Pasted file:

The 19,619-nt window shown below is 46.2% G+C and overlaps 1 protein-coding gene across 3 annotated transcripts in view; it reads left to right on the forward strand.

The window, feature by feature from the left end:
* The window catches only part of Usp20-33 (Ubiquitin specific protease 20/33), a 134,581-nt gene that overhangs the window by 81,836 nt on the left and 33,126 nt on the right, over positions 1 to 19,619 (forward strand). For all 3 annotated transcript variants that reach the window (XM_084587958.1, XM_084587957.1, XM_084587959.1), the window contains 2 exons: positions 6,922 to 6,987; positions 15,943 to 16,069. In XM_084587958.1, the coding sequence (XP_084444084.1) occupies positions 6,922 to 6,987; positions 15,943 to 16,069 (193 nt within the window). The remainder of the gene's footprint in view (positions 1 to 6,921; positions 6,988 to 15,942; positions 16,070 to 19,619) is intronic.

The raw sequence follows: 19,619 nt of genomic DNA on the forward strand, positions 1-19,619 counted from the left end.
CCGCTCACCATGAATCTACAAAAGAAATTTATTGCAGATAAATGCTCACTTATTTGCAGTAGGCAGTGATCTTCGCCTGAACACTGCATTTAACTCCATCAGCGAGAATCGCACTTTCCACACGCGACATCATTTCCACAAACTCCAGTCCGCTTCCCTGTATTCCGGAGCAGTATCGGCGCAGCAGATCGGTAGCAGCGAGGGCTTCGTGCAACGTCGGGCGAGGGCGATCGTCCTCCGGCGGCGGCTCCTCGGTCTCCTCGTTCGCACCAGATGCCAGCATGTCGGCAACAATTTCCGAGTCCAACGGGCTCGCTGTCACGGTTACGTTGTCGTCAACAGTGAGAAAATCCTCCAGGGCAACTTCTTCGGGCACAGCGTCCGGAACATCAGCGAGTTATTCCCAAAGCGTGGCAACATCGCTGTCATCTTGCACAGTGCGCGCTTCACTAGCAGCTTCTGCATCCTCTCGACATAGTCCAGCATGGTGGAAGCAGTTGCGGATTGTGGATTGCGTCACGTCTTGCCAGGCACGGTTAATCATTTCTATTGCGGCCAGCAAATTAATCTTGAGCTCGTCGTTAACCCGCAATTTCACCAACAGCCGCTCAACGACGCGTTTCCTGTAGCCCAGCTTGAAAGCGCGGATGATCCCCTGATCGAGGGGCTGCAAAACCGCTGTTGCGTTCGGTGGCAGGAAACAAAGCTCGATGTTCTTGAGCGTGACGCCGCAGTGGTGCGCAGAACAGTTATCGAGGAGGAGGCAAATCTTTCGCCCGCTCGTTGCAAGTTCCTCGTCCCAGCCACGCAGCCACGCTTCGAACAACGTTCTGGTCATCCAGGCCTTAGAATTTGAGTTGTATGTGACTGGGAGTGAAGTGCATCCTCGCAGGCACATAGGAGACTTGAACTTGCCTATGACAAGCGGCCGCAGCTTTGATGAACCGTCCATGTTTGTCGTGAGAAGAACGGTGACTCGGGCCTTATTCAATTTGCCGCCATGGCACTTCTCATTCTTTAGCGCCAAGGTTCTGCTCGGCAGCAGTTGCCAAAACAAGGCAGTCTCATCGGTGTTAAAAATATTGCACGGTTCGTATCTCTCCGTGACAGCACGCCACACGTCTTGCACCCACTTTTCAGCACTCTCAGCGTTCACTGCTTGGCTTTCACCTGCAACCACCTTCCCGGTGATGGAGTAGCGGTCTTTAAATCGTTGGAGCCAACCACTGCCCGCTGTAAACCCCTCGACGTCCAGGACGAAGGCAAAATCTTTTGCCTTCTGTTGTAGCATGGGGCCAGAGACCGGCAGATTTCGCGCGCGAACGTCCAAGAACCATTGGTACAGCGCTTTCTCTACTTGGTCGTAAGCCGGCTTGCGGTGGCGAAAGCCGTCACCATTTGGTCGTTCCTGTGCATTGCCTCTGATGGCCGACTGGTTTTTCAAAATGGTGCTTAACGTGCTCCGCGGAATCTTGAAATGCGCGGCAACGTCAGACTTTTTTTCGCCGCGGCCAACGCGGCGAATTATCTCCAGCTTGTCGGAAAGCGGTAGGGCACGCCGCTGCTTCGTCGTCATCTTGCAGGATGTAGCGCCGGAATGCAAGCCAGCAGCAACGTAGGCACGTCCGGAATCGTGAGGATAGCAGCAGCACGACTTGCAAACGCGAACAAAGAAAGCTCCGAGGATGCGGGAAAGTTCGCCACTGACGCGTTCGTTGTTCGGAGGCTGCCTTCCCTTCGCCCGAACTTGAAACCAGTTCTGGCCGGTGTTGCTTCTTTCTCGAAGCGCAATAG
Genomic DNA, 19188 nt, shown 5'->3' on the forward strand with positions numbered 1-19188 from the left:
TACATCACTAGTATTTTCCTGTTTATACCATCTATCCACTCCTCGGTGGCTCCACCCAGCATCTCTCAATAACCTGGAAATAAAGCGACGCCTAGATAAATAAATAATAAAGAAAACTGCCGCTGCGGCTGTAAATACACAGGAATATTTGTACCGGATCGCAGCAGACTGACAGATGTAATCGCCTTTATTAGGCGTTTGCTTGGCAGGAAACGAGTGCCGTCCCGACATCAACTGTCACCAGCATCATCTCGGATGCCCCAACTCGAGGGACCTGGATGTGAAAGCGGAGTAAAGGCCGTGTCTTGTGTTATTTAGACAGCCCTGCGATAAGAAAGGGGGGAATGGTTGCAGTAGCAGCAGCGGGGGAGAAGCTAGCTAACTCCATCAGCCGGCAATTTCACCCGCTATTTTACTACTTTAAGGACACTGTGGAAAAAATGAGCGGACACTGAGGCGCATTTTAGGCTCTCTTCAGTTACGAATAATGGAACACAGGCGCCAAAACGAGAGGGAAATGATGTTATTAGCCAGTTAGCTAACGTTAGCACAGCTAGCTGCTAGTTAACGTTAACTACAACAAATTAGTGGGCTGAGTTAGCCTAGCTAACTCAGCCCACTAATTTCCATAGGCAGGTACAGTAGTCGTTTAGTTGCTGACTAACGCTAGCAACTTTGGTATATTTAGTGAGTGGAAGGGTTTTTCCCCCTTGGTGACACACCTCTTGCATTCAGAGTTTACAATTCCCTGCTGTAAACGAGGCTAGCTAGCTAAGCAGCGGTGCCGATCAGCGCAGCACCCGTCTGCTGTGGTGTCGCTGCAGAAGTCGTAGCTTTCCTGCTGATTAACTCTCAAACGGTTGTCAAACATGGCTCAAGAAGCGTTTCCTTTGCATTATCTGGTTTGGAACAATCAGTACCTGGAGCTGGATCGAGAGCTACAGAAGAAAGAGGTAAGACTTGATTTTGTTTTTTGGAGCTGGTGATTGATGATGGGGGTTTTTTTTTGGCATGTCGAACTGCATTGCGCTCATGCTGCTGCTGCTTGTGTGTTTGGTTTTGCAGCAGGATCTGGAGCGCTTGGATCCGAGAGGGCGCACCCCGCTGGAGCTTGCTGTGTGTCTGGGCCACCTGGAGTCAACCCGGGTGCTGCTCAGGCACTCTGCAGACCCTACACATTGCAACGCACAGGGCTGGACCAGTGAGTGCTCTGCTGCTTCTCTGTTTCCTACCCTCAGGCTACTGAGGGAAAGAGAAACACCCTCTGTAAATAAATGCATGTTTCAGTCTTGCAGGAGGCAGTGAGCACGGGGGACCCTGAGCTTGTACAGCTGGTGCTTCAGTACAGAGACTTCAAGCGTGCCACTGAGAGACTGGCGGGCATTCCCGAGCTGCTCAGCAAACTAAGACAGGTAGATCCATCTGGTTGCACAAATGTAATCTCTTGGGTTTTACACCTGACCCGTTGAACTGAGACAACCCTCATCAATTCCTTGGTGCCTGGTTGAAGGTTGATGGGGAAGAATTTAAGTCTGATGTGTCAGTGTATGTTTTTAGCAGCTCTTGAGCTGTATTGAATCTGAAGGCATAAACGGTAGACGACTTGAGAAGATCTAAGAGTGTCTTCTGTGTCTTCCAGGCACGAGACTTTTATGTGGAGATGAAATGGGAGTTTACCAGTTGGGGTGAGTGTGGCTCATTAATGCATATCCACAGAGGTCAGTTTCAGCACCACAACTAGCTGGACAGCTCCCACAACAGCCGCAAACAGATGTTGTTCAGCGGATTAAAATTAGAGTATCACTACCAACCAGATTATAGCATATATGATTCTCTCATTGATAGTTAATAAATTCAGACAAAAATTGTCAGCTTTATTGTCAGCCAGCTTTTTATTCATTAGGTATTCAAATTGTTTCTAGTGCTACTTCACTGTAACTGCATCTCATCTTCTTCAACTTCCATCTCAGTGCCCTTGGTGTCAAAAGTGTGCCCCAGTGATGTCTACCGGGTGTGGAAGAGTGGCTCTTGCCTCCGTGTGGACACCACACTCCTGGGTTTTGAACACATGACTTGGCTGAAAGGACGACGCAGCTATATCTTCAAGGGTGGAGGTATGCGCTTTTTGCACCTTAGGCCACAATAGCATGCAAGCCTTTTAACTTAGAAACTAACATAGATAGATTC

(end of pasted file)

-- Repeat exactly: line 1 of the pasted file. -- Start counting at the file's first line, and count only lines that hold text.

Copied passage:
The 19,619-nt window shown below is 46.2% G+C and overlaps 1 protein-coding gene across 3 annotated transcripts in view; it reads left to right on the forward strand.